Format

Send to

Choose Destination
See comment in PubMed Commons below
PLoS One. 2012;7(3):e32621. doi: 10.1371/journal.pone.0032621. Epub 2012 Mar 30.

Development of an in vitro model for the multi-parametric quantification of the cellular interactions between Candida yeasts and phagocytes.

Author information

  • 1Université Bordeaux, Microbiologie Fondamentale et Pathogénicité, UMR 5234, Bordeaux, France.

Abstract

We developed a new in vitro model for a multi-parameter characterization of the time course interaction of Candida fungal cells with J774 murine macrophages and human neutrophils, based on the use of combined microscopy, fluorometry, flow cytometry and viability assays. Using fluorochromes specific to phagocytes and yeasts, we could accurately quantify various parameters simultaneously in a single infection experiment: at the individual cell level, we measured the association of phagocytes to fungal cells and phagocyte survival, and monitored in parallel the overall phagocytosis process by measuring the part of ingested fungal cells among the total fungal biomass that changed over time. Candida albicans, C. glabrata, and C. lusitaniae were used as a proof of concept: they exhibited species-specific differences in their association rate with phagocytes. The fungal biomass uptaken by the phagocytes differed significantly according to the Candida species. The measure of the survival of fungal and immune cells during the interaction showed that C. albicans was the more aggressive yeast in vitro, destroying the vast majority of the phagocytes within five hours. All three species of Candida were able to survive and to escape macrophage phagocytosis either by the intraphagocytic yeast-to-hyphae transition (C. albicans) and the fungal cell multiplication until phagocytes burst (C. glabrata, C. lusitaniae), or by the avoidance of phagocytosis (C. lusitaniae). We demonstrated that our model was sensitive enough to quantify small variations of the parameters of the interaction. The method has been conceived to be amenable to the high-throughput screening of mutants in order to unravel the molecular mechanisms involved in the interaction between yeasts and host phagocytes.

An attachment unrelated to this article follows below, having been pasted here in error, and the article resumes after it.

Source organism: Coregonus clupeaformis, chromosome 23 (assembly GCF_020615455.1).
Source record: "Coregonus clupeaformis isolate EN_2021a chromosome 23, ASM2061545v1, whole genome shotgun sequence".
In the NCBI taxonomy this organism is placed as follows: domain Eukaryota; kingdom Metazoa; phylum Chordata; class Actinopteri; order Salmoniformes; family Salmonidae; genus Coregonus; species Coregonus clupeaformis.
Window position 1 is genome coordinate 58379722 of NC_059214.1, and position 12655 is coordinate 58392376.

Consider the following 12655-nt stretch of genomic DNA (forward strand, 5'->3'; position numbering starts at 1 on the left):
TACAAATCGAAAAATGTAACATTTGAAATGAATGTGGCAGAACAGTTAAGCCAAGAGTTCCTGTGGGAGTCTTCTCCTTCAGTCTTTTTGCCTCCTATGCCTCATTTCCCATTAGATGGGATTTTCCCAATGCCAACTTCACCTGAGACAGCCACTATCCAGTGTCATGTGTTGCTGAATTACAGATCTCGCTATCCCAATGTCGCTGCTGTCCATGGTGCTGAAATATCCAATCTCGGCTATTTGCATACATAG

PMID:
22479332
PMCID:
PMC3316538
DOI:
10.1371/journal.pone.0032621
[PubMed - indexed for MEDLINE]
Free PMC Article
PubMed Commons home

PubMed Commons

0 comments
How to join PubMed Commons

    Supplemental Content

    Full text links

    Icon for Public Library of Science Icon for PubMed Central
    Loading ...
    Support Center